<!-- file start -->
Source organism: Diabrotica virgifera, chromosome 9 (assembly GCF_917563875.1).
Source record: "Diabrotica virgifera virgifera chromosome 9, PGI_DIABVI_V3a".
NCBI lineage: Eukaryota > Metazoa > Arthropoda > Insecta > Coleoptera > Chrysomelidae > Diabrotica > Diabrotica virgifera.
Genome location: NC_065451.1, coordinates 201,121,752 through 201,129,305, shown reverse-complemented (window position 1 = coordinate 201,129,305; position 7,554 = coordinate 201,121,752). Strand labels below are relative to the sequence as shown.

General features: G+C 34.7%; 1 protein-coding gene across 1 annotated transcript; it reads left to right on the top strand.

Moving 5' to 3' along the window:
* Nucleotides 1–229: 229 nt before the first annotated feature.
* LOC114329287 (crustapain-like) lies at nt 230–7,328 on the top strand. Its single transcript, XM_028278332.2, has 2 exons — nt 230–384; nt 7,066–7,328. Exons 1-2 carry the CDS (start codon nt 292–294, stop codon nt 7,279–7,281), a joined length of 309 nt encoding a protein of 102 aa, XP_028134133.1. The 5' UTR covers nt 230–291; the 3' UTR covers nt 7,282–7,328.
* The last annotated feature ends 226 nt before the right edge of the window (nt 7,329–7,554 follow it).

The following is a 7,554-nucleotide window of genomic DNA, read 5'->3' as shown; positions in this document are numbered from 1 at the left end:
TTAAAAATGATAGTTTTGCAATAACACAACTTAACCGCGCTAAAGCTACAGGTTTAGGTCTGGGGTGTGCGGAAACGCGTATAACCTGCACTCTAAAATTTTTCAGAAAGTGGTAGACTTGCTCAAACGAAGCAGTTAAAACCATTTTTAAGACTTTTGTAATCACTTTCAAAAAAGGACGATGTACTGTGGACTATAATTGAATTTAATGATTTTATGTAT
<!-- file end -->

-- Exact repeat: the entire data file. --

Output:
Source organism: Diabrotica virgifera, chromosome 9 (assembly GCF_917563875.1).
Source record: "Diabrotica virgifera virgifera chromosome 9, PGI_DIABVI_V3a".
NCBI lineage: Eukaryota > Metazoa > Arthropoda > Insecta > Coleoptera > Chrysomelidae > Diabrotica > Diabrotica virgifera.
Genome location: NC_065451.1, coordinates 201,121,752 through 201,129,305, shown reverse-complemented (window position 1 = coordinate 201,129,305; position 7,554 = coordinate 201,121,752). Strand labels below are relative to the sequence as shown.

General features: G+C 34.7%; 1 protein-coding gene across 1 annotated transcript; it reads left to right on the top strand.

Moving 5' to 3' along the window:
* Nucleotides 1–229: 229 nt before the first annotated feature.
* LOC114329287 (crustapain-like) lies at nt 230–7,328 on the top strand. Its single transcript, XM_028278332.2, has 2 exons — nt 230–384; nt 7,066–7,328. Exons 1-2 carry the CDS (start codon nt 292–294, stop codon nt 7,279–7,281), a joined length of 309 nt encoding a protein of 102 aa, XP_028134133.1. The 5' UTR covers nt 230–291; the 3' UTR covers nt 7,282–7,328.
* The last annotated feature ends 226 nt before the right edge of the window (nt 7,329–7,554 follow it).

The following is a 7,554-nucleotide window of genomic DNA, read 5'->3' as shown; positions in this document are numbered from 1 at the left end:
TTAAAAATGATAGTTTTGCAATAACACAACTTAACCGCGCTAAAGCTACAGGTTTAGGTCTGGGGTGTGCGGAAACGCGTATAACCTGCACTCTAAAATTTTTCAGAAAGTGGTAGACTTGCTCAAACGAAGCAGTTAAAACCATTTTTAAGACTTTTGTAATCACTTTCAAAAAAGGACGATGTACTGTGGACTATAATTGAATTTAATGATTTTATGTAT